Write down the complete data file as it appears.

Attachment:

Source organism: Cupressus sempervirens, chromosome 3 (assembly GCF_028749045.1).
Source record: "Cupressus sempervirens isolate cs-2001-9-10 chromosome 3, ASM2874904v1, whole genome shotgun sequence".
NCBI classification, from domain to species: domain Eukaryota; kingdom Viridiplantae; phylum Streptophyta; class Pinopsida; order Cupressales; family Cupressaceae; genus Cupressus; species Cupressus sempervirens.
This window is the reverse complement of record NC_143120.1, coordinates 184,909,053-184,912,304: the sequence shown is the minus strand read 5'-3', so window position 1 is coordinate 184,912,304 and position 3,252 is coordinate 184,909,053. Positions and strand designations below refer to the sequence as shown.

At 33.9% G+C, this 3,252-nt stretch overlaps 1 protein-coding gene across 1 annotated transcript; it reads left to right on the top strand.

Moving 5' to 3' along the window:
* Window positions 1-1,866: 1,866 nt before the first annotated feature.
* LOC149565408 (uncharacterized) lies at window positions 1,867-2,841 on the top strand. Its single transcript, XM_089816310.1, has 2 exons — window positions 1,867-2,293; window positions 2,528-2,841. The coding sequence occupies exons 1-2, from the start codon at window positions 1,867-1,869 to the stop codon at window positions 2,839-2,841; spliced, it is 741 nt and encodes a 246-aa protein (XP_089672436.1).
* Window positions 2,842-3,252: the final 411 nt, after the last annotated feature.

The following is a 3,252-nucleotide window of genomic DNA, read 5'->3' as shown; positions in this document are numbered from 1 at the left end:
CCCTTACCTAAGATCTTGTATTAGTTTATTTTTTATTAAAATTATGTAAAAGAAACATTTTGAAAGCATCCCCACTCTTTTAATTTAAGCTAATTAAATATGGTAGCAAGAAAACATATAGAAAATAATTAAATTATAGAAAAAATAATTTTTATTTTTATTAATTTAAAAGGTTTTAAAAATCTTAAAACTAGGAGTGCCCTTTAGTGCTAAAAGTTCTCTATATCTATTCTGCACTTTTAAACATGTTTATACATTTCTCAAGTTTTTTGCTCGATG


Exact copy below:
Source organism: Cupressus sempervirens, chromosome 3 (assembly GCF_028749045.1).
Source record: "Cupressus sempervirens isolate cs-2001-9-10 chromosome 3, ASM2874904v1, whole genome shotgun sequence".
NCBI classification, from domain to species: domain Eukaryota; kingdom Viridiplantae; phylum Streptophyta; class Pinopsida; order Cupressales; family Cupressaceae; genus Cupressus; species Cupressus sempervirens.
This window is the reverse complement of record NC_143120.1, coordinates 184,909,053-184,912,304: the sequence shown is the minus strand read 5'-3', so window position 1 is coordinate 184,912,304 and position 3,252 is coordinate 184,909,053. Positions and strand designations below refer to the sequence as shown.

At 33.9% G+C, this 3,252-nt stretch overlaps 1 protein-coding gene across 1 annotated transcript; it reads left to right on the top strand.

Moving 5' to 3' along the window:
* Window positions 1-1,866: 1,866 nt before the first annotated feature.
* LOC149565408 (uncharacterized) lies at window positions 1,867-2,841 on the top strand. Its single transcript, XM_089816310.1, has 2 exons — window positions 1,867-2,293; window positions 2,528-2,841. The coding sequence occupies exons 1-2, from the start codon at window positions 1,867-1,869 to the stop codon at window positions 2,839-2,841; spliced, it is 741 nt and encodes a 246-aa protein (XP_089672436.1).
* Window positions 2,842-3,252: the final 411 nt, after the last annotated feature.

The following is a 3,252-nucleotide window of genomic DNA, read 5'->3' as shown; positions in this document are numbered from 1 at the left end:
CCCTTACCTAAGATCTTGTATTAGTTTATTTTTTATTAAAATTATGTAAAAGAAACATTTTGAAAGCATCCCCACTCTTTTAATTTAAGCTAATTAAATATGGTAGCAAGAAAACATATAGAAAATAATTAAATTATAGAAAAAATAATTTTTATTTTTATTAATTTAAAAGGTTTTAAAAATCTTAAAACTAGGAGTGCCCTTTAGTGCTAAAAGTTCTCTATATCTATTCTGCACTTTTAAACATGTTTATACATTTCTCAAGTTTTTTGCTCGATG